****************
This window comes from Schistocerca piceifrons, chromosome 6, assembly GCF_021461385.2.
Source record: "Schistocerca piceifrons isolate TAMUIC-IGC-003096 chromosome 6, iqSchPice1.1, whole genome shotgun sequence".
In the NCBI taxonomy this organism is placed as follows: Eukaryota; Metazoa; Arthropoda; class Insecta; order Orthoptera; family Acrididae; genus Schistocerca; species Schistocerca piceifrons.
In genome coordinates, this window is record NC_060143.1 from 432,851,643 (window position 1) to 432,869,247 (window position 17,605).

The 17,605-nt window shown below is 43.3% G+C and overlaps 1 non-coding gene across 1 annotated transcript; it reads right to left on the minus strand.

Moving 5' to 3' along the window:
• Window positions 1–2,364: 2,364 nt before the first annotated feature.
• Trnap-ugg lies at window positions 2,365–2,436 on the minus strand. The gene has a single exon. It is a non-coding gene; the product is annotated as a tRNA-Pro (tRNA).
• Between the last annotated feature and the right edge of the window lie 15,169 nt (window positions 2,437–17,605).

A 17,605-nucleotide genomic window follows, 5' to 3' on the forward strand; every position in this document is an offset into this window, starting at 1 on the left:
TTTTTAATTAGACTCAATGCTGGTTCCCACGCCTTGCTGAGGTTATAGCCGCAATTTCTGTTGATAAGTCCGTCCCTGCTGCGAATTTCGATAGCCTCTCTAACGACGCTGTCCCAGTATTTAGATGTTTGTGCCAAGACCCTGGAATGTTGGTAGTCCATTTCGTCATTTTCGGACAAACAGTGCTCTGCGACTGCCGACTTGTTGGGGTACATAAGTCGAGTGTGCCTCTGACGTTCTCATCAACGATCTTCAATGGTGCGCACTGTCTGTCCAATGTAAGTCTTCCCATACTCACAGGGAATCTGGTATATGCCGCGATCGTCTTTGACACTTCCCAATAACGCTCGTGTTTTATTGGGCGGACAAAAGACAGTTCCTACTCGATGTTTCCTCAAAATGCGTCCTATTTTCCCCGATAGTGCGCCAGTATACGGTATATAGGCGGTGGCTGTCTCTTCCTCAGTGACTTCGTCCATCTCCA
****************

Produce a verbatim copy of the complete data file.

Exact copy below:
This window comes from Schistocerca piceifrons, chromosome 6, assembly GCF_021461385.2.
Source record: "Schistocerca piceifrons isolate TAMUIC-IGC-003096 chromosome 6, iqSchPice1.1, whole genome shotgun sequence".
In the NCBI taxonomy this organism is placed as follows: Eukaryota; Metazoa; Arthropoda; class Insecta; order Orthoptera; family Acrididae; genus Schistocerca; species Schistocerca piceifrons.
In genome coordinates, this window is record NC_060143.1 from 432,851,643 (window position 1) to 432,869,247 (window position 17,605).

The 17,605-nt window shown below is 43.3% G+C and overlaps 1 non-coding gene across 1 annotated transcript; it reads right to left on the minus strand.

Moving 5' to 3' along the window:
• Window positions 1–2,364: 2,364 nt before the first annotated feature.
• Trnap-ugg lies at window positions 2,365–2,436 on the minus strand. The gene has a single exon. It is a non-coding gene; the product is annotated as a tRNA-Pro (tRNA).
• Between the last annotated feature and the right edge of the window lie 15,169 nt (window positions 2,437–17,605).

A 17,605-nucleotide genomic window follows, 5' to 3' on the forward strand; every position in this document is an offset into this window, starting at 1 on the left:
TTTTTAATTAGACTCAATGCTGGTTCCCACGCCTTGCTGAGGTTATAGCCGCAATTTCTGTTGATAAGTCCGTCCCTGCTGCGAATTTCGATAGCCTCTCTAACGACGCTGTCCCAGTATTTAGATGTTTGTGCCAAGACCCTGGAATGTTGGTAGTCCATTTCGTCATTTTCGGACAAACAGTGCTCTGCGACTGCCGACTTGTTGGGGTACATAAGTCGAGTGTGCCTCTGACGTTCTCATCAACGATCTTCAATGGTGCGCACTGTCTGTCCAATGTAAGTCTTCCCATACTCACAGGGAATCTGGTATATGCCGCGATCGTCTTTGACACTTCCCAATAACGCTCGTGTTTTATTGGGCGGACAAAAGACAGTTCCTACTCGATGTTTCCTCAAAATGCGTCCTATTTTCCCCGATAGTGCGCCAGTATACGGTATATAGGCGGTGGCTGTCTCTTCCTCAGTGACTTCGTCCATCTCCA